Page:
Worth Recognizing: Community Members Who Go Above & Beyond

Gertrude and Tommy Abel: Every Christmas is a shopping spree—for others

Since 1992, Christmas for the Abel family of Greenville has not been the same. That year they refused to get consumed by the commercialism, the buying and taking, the accumulation of things.
Instead, on Christmas morning they delivered furniture, linens, toiletries, pots and pans, clothes, food and toys to a mother and her child who had moved into an apartment from a homeless shelter in Wilmington. The Ministry of Caring, which provides support services for those living in poverty, brought the two families together.

“It became a Christmas tradition,” says Gertrude Abel. “We wanted to give moms committed to getting out of poverty a boost, a little bit of help by saving them the expense of purchasing these items themselves. It made us happy to make someone else happy.”

Friends and family wanted to help too, so in 1994 they also began to donate.

Twenty-five years later, more than 250 mothers have received help through some 250 volunteers who take them on shopping sprees for the best deals at Kohl’s, Walmart or Target. About $700 is spent on each mother.

“Gert” Abel and her son, Tommy, made the Christmas tradition official in 2006 by creating the Clif Abel Children’s Fund in honor of their late husband and father, who died that year. Its purpose is to buy household items for mothers, under the guidance of the Ministry of Caring, who move out of shelters into rented apartments, and who typically hold jobs or are in job training programs.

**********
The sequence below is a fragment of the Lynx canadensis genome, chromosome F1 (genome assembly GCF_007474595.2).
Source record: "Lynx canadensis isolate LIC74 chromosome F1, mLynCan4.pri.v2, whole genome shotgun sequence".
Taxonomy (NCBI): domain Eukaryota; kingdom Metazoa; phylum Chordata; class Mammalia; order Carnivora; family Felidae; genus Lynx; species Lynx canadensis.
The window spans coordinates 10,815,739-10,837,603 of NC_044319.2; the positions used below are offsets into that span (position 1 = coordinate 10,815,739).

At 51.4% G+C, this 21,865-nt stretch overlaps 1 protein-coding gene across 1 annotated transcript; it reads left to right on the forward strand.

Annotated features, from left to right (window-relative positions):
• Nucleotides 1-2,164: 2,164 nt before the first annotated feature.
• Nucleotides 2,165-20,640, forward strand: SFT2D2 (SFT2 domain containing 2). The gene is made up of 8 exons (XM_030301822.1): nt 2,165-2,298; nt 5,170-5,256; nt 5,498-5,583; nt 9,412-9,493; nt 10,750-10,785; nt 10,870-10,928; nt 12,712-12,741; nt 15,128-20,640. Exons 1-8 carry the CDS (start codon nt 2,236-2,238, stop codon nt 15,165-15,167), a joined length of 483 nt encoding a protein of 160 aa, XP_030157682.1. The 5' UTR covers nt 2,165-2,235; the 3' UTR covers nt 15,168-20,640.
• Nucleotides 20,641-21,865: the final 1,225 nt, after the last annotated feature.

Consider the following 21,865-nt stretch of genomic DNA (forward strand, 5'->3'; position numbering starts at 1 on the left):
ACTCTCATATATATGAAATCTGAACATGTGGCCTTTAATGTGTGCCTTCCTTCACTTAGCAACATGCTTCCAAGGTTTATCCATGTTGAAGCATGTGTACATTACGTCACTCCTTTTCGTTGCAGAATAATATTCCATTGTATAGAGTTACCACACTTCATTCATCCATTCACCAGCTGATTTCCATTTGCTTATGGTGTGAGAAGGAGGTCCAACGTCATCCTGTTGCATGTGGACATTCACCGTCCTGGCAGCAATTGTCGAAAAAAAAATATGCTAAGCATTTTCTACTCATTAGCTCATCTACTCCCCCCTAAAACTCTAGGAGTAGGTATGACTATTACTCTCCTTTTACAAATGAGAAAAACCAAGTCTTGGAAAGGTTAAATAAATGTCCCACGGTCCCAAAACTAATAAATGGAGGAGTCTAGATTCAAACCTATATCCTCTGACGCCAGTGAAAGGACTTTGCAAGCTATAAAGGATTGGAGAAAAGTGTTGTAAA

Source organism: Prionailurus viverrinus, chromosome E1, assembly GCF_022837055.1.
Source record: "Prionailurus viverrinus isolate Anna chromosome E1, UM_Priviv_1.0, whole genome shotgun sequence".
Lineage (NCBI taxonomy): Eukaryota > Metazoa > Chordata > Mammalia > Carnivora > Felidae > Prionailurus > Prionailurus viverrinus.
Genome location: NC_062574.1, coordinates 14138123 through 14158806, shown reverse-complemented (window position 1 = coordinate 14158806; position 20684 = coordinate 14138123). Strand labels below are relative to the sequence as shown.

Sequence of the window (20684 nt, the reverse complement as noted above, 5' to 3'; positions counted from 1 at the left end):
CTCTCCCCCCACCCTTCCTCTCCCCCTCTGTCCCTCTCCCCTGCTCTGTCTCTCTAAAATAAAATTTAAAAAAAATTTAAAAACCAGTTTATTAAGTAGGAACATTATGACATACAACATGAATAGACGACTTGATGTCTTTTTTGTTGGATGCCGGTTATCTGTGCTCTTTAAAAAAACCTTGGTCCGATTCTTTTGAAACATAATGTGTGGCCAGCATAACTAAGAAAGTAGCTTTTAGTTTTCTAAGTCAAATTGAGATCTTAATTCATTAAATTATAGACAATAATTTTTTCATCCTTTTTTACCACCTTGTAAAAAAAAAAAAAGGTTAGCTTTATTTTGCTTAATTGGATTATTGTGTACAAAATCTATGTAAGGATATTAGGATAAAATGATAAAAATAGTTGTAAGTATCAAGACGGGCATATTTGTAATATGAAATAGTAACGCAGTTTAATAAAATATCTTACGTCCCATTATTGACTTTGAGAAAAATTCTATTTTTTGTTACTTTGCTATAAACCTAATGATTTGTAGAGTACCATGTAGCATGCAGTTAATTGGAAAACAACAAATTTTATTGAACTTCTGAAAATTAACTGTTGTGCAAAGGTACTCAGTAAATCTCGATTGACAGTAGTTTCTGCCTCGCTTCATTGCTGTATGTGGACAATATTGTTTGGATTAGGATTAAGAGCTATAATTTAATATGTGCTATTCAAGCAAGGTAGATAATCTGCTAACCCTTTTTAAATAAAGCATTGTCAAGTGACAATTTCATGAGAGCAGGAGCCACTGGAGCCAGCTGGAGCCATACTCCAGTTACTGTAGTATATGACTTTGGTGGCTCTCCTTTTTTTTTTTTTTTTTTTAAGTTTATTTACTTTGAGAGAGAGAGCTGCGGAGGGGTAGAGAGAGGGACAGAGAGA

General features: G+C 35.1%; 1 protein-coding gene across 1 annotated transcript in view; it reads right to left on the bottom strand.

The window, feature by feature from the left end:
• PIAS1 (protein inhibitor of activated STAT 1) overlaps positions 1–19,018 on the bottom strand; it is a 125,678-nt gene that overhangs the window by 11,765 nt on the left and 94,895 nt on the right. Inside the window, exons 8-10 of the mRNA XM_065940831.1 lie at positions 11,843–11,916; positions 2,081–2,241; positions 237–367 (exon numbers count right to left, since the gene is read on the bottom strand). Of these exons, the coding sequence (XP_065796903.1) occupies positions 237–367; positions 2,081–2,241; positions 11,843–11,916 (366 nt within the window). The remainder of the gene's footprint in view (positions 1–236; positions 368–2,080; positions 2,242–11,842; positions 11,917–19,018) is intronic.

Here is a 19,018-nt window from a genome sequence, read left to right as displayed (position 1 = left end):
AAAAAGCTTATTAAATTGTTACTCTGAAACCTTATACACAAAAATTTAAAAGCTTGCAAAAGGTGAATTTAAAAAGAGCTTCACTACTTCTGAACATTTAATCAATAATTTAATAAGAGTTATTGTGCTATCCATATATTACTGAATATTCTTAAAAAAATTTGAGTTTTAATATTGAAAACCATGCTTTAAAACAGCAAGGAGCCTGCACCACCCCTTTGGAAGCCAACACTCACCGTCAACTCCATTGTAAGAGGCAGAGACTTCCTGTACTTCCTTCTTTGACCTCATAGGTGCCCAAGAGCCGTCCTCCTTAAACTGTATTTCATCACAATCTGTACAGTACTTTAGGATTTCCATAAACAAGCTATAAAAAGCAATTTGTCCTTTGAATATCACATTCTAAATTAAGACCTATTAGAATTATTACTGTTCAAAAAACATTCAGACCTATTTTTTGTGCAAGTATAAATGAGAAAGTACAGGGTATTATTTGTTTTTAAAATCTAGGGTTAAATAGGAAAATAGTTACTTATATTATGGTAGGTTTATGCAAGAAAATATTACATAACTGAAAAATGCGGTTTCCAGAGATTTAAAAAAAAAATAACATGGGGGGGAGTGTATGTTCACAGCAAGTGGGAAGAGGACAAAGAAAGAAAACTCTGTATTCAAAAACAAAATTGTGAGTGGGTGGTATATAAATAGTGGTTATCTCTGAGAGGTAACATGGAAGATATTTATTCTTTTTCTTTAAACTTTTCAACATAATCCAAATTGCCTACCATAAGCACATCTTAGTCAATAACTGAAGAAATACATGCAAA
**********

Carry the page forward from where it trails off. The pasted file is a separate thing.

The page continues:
The Abel family became acquainted with the Ministry of Caring because Clif Abel oversaw the building of the ministry’s first homeless shelter for women with children. The shelter opened in 1983 on North Jackson Street in Wilmington. Clif ran the construction department at MBNA, the bank formerly headquartered in Delaware.

Last year, the Abels changed the focus of the fund from a holiday shopping program to an all-year support effort. Says Tommy Abel, an entrepreneur and business owner: “Christmas tends to highlight an awareness of those who are less fortunate, but poverty is not a seasonal problem, it’s a year-round problem.”

In Delaware, 35,000 children live in poverty, according to data from the Annie E. Casey Foundation’s Kids Count project. And a single mother heads about one in three families with young children.

Jennifer Treen, a 41-year-old with an 18-month-old son, says shopping with Gert Abel five months ago turned out to be more than a buying experience. “She’s the kind of person who will give you the shirt off her back,” says the Wilmington resident. “My mom passed away 17 years ago. It felt good to be with Gert; she reminded me how it is to be with family. I’m so grateful for what she did for me.”

Year round, the Abels buy sheets and towels for the Ministry of Caring women’s shelters, toys for the birthdays of children in the Ministry’s daycare centers, and bus passes to help the mothers get to job training programs. They also sponsor two scholarships a year to elementary students, one for St. Peter Cathedral School in Wilmington and another for Serviam Girls Academy in New Castle.